Brain site-specific gene expression analysis in Alzheimer's disease patients

Authors


  • BF Research Institute, Itoyoshi Building 201, 2-5-9 Doshomachi, Chuo-ku, Osaka 541-045, Japan (T. Yokota, Y. Nagai, T. Sawada, K. Heese); Department of Internal Medicine, Institute of Clinical Medicine, University of Tsukuba, 1-1-1 Tsukuba-City, Ibaraki 305–8575, Japan (T. Yokota, T. Miyauchi); Choju Medical Institute, Fukushimura Hospital, 19-14 Aza-Yamanaka, Noyori, Toyohashi, Aichi 441-8124, Japan (H. Akatsu, Y. Tani, T. Yamamoto, K. Kosaka); Department of Molecular and Cell Biology, School of Biological Sciences, Nanyang Technological University, 60 Nanyang Drive, Singapore 637551, Singapore (M. Mishra, K. Heese).

Klaus Heese, PhD, Department of Molecular and Cell Biology, School of Biological Sciences, Nanyang Technological University, 60 Nanyang Drive, 637551, Singapore. Tel.: +65-6316-2848; fax: +65-6791-3856; e-mail: kheese@ntu.edu.sg

Abstract

Background  Alzheimer's disease (AD) is an age-related neurodegenerative disorder that is characterized by a progressive loss of higher cognitive functions. The brain of an individual with AD exhibits extracellular senile plaques (SPs) of aggregated amyloid-beta peptide (Aβ) and intracellular neurofibrillary tangles (NFTs). Given the critical role of neuronal transport of both proteins and organelles, it is not surprising that perturbation of microtubule-based transport may play a major role in the pathogenesis of AD.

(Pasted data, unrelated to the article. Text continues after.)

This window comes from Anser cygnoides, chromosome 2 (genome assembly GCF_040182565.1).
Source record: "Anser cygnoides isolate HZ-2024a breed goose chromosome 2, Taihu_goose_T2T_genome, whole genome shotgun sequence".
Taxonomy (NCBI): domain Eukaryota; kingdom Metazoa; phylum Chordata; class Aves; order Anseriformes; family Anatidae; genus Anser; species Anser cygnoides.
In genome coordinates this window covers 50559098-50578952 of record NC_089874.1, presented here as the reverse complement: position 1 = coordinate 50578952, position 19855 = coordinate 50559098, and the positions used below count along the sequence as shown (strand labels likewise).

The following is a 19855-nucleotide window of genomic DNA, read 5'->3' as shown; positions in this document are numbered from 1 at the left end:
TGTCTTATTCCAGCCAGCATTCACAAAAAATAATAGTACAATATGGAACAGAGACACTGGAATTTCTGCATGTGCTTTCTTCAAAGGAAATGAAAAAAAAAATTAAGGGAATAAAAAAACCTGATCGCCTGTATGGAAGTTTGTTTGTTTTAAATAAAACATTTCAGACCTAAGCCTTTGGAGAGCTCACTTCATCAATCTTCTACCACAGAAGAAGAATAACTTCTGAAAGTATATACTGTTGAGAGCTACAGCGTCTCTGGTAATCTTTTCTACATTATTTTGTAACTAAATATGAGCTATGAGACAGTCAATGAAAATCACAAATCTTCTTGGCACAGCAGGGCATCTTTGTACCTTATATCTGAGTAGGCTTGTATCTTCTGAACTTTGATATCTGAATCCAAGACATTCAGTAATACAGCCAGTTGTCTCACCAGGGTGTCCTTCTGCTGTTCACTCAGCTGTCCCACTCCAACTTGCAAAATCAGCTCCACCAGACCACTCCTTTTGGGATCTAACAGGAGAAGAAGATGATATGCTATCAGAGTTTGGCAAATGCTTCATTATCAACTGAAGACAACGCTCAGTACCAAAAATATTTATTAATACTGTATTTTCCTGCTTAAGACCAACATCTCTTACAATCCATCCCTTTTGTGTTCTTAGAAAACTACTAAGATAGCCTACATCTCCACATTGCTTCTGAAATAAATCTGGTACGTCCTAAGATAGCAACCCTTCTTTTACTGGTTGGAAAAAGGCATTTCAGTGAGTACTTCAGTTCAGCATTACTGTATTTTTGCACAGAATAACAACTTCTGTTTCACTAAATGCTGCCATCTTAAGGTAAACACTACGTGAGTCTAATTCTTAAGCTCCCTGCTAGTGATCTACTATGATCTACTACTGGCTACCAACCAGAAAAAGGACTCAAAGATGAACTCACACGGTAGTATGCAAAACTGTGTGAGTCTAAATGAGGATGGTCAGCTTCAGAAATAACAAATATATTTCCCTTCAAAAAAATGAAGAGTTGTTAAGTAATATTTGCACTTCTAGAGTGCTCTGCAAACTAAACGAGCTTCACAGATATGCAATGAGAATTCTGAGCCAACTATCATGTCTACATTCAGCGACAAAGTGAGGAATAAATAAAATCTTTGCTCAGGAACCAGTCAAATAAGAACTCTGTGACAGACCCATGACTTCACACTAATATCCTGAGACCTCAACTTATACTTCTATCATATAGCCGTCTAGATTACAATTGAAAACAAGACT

Materials and methods  We used the cDNA subtraction methodology and in vitro neural cell culture analyses to study the meaning of the brain site-specific gene expression pattern in cerebral tissue obtained from AD patients and also from control subjects at autopsy.

Results  We observed that cytoskeleton-associated proteins were down-regulated in AD subjects. We also noted an altered expression of the microtubule-associated protein 1B (MAP1B), the heat-shock protein (HSP)-90 (a key chaperone molecule), the tripartite motif-containing proteins (TRIM)-32/37 (an anti apoptotic enzyme with ubiquitin-protein ligase activity) and the Reticulon-3 (a modulator of the amyloid-precursor-protein (APP) cleavage) in AD brains. Additional molecular- and cell-biological studies revealed that small interfering RNA (siRNA)-mediated down-regulation of MAP1B expression leads to neuronal cell death in vitro.

Conclusion  Altered expression of MAP1B, HSP90, TRIM32/37 and Reticulon-3 provides new clues by which the ubiquitin-proteasome-, the protein-chaperon- and the APP-processing systems are disturbed in AD, thus, leading to neuritic amyloid plaques and neurofibrillary tangles.

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